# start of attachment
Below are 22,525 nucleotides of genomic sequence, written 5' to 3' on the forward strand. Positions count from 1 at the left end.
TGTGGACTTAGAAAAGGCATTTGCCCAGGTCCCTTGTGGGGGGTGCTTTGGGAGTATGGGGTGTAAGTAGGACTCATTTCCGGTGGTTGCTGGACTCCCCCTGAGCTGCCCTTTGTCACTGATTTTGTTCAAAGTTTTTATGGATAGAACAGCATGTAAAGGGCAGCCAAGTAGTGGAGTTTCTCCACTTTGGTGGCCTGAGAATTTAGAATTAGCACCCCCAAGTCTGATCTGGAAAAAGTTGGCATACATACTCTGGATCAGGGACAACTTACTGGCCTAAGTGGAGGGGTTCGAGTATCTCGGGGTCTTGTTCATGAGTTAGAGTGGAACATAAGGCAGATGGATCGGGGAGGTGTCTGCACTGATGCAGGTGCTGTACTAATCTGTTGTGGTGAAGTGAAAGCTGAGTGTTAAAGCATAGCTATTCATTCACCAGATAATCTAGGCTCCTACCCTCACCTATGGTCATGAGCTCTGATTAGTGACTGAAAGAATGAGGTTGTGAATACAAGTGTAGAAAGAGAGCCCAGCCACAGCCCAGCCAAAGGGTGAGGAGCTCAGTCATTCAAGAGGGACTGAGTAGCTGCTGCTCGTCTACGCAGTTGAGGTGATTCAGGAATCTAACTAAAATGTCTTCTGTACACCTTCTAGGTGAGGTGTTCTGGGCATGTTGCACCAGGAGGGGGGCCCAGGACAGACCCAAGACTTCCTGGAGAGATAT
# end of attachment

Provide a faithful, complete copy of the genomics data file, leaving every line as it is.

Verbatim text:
Below are 22,525 nucleotides of genomic sequence, written 5' to 3' on the forward strand. Positions count from 1 at the left end.
TGTGGACTTAGAAAAGGCATTTGCCCAGGTCCCTTGTGGGGGGTGCTTTGGGAGTATGGGGTGTAAGTAGGACTCATTTCCGGTGGTTGCTGGACTCCCCCTGAGCTGCCCTTTGTCACTGATTTTGTTCAAAGTTTTTATGGATAGAACAGCATGTAAAGGGCAGCCAAGTAGTGGAGTTTCTCCACTTTGGTGGCCTGAGAATTTAGAATTAGCACCCCCAAGTCTGATCTGGAAAAAGTTGGCATACATACTCTGGATCAGGGACAACTTACTGGCCTAAGTGGAGGGGTTCGAGTATCTCGGGGTCTTGTTCATGAGTTAGAGTGGAACATAAGGCAGATGGATCGGGGAGGTGTCTGCACTGATGCAGGTGCTGTACTAATCTGTTGTGGTGAAGTGAAAGCTGAGTGTTAAAGCATAGCTATTCATTCACCAGATAATCTAGGCTCCTACCCTCACCTATGGTCATGAGCTCTGATTAGTGACTGAAAGAATGAGGTTGTGAATACAAGTGTAGAAAGAGAGCCCAGCCACAGCCCAGCCAAAGGGTGAGGAGCTCAGTCATTCAAGAGGGACTGAGTAGCTGCTGCTCGTCTACGCAGTTGAGGTGATTCAGGAATCTAACTAAAATGTCTTCTGTACACCTTCTAGGTGAGGTGTTCTGGGCATGTTGCACCAGGAGGGGGGCCCAGGACAGACCCAAGACTTCCTGGAGAGATAT